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How Fast Is Too Fast? The Role of Perception Latency in High-Speed Sense and Avoid


Falanga, Davide; Kim, Suseong; Scaramuzza, Davide (2019). How Fast Is Too Fast? The Role of Perception Latency in High-Speed Sense and Avoid. IEEE Robotics and Automation Letters, 4(2):1884-1891.

Abstract

In this letter, we study the effects that perception latency has on the maximum speed a robot can reach to safely navigate through an unknown cluttered environment. We provide a general analysis that can serve as a baseline for future quantitative reasoning for design tradeoffs in autonomous robot navigation. We consider the case where the robot is modeled as a linear secondorder system with bounded input and navigates through static obstacles. Also, we focus on a scenario where the robot wants to reach a target destination in as little time as possible, and therefore cannot change its longitudinal velocity to avoid obstacles. We show how the maximum latency that the robot can tolerate to guarantee safety is related to the desired speed, the range of its sensing pipeline, and the actuation limitations of the platform (i.e., the maximum acceleration it can produce). As a particular case study, we compare monocular and stereo frame-based cameras against novel, low-latency sensors, such as event cameras, in the case of quadrotor flight. To validate our analysis, we conduct experiments on a quadrotor platform equipped with an event camera to detect and avoid obstacles thrown towards the robot. To the best of our knowledge, this is the first theoretical work in which perception and actuation limitations are jointly considered to study the performance of a robotic platform in high-speed navigation.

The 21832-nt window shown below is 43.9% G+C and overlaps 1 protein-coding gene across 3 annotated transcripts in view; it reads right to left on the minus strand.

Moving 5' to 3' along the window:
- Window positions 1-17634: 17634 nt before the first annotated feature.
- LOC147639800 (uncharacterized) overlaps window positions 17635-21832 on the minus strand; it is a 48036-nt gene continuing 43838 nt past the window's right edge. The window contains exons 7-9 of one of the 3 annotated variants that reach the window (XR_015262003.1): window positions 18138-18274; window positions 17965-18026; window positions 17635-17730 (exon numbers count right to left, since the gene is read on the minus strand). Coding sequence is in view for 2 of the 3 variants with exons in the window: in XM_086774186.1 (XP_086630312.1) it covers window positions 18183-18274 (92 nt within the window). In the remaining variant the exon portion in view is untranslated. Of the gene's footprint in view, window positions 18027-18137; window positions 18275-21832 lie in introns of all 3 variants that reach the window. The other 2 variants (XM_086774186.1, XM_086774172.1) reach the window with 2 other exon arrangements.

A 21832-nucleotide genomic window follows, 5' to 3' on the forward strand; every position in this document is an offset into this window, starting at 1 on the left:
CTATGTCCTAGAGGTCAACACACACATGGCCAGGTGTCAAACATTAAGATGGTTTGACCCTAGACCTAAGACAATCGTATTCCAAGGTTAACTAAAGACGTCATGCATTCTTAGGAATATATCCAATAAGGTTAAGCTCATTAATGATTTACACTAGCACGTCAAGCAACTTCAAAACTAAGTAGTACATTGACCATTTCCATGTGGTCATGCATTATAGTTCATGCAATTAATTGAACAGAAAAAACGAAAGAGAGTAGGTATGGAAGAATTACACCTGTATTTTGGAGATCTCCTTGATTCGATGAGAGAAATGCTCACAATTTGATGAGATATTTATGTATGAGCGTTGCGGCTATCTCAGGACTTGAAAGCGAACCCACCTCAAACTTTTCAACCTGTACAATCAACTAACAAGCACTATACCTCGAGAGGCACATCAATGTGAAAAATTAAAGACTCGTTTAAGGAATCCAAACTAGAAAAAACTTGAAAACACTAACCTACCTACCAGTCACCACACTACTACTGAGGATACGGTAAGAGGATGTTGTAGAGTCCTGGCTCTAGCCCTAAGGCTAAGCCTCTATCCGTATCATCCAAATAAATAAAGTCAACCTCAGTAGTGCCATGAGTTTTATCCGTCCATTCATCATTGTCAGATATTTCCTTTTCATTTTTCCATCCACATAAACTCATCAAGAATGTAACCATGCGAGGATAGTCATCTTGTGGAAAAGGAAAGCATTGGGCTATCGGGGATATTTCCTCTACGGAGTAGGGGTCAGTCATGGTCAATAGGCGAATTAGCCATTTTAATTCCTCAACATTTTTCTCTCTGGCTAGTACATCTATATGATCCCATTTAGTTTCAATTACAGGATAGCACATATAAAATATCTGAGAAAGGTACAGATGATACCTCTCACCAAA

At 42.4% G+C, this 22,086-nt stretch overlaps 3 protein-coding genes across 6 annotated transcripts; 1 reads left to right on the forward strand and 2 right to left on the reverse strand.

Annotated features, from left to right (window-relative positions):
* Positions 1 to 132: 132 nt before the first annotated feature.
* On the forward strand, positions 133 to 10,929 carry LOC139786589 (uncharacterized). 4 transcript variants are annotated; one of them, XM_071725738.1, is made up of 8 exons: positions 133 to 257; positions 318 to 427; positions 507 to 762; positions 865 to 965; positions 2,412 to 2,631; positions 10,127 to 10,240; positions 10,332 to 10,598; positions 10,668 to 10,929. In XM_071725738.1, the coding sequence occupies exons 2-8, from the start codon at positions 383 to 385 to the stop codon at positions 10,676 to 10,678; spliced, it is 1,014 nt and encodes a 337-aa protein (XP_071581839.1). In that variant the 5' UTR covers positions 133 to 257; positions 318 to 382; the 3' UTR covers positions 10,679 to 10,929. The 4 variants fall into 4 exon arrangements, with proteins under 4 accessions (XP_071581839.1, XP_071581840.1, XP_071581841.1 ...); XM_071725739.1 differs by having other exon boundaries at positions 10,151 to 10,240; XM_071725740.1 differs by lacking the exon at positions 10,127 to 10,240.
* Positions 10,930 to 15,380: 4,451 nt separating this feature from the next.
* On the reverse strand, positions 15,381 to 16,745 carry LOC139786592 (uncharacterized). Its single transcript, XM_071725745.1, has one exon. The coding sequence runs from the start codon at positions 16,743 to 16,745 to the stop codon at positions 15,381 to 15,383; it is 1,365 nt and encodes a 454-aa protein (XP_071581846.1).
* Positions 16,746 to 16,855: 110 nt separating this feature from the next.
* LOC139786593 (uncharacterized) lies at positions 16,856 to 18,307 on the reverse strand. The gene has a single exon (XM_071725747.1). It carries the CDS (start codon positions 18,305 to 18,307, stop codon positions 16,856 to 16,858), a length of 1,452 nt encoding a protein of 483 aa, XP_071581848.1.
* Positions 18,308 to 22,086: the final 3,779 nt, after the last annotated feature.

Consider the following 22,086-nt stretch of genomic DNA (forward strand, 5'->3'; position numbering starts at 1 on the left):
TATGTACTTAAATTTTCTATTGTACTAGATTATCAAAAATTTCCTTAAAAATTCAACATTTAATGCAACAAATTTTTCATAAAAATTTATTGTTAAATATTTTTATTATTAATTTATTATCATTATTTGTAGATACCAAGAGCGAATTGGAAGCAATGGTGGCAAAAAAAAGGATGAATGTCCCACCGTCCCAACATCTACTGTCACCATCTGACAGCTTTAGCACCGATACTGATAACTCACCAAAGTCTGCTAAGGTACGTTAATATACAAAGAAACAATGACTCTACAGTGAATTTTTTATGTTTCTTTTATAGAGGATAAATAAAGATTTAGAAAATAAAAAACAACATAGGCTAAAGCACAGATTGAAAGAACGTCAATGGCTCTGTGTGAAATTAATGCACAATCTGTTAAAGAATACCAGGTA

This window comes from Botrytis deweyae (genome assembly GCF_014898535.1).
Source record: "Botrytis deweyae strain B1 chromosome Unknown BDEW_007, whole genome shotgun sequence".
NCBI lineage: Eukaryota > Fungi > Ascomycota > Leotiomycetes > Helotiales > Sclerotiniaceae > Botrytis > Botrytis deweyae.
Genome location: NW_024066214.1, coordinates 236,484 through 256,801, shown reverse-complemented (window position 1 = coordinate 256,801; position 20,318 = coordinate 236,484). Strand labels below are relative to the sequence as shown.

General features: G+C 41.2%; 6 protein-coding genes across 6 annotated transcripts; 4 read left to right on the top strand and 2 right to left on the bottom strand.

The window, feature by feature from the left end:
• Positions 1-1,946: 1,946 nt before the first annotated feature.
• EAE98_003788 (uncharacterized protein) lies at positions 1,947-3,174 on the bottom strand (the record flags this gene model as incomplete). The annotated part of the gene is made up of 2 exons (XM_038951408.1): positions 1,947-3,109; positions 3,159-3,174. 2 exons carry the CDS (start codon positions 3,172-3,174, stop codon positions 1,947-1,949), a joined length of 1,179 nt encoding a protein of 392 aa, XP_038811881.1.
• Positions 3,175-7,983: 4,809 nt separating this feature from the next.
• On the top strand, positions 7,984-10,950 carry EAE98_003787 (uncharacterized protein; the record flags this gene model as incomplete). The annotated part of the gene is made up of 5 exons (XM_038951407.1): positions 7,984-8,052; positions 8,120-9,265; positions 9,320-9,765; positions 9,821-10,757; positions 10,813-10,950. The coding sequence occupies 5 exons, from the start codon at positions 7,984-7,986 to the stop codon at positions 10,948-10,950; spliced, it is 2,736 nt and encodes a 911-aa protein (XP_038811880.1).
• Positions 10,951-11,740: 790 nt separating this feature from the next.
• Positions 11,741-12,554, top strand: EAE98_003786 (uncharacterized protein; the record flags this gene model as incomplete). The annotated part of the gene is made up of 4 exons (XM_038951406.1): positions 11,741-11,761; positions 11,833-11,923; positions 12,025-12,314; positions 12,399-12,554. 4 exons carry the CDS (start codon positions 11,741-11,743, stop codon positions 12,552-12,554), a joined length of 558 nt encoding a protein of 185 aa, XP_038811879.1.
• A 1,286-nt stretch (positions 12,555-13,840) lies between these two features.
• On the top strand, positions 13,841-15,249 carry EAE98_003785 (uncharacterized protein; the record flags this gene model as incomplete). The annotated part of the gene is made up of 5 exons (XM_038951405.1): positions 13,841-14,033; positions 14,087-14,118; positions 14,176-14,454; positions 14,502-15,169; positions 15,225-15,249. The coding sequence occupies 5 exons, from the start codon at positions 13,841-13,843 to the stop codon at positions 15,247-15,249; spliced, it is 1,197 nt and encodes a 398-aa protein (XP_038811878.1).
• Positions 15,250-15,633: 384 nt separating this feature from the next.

Abstract

In this letter, we study the effects that perception latency has on the maximum speed a robot can reach to safely navigate through an unknown cluttered environment. We provide a general analysis that can serve as a baseline for future quantitative reasoning for design tradeoffs in autonomous robot navigation. We consider the case where the robot is modeled as a linear secondorder system with bounded input and navigates through static obstacles. Also, we focus on a scenario where the robot wants to reach a target destination in as little time as possible, and therefore cannot change its longitudinal velocity to avoid obstacles. We show how the maximum latency that the robot can tolerate to guarantee safety is related to the desired speed, the range of its sensing pipeline, and the actuation limitations of the platform (i.e., the maximum acceleration it can produce). As a particular case study, we compare monocular and stereo frame-based cameras against novel, low-latency sensors, such as event cameras, in the case of quadrotor flight. To validate our analysis, we conduct experiments on a quadrotor platform equipped with an event camera to detect and avoid obstacles thrown towards the robot. To the best of our knowledge, this is the first theoretical work in which perception and actuation limitations are jointly considered to study the performance of a robotic platform in high-speed navigation.

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Additional indexing

Item Type:Journal Article, refereed, original work
Communities & Collections:03 Faculty of Economics > Department of Informatics
Dewey Decimal Classification:000 Computer science, knowledge & systems
Scopus Subject Areas:Physical Sciences > Control and Systems Engineering
Physical Sciences > Biomedical Engineering
Physical Sciences > Human-Computer Interaction
Physical Sciences > Mechanical Engineering
Physical Sciences > Computer Vision and Pattern Recognition
Physical Sciences > Computer Science Applications
Physical Sciences > Control and Optimization
Physical Sciences > Artificial Intelligence
Language:English
Date:2019
Deposited On:27 Jan 2021 14:32
Last Modified:28 Jan 2021 21:00
Publisher:Institute of Electrical and Electronics Engineers
ISSN:2377-3766
OA Status:Green
Publisher DOI:https://doi.org/10.1109/LRA.2019.2898117
Other Identification Number:merlin-id:18855

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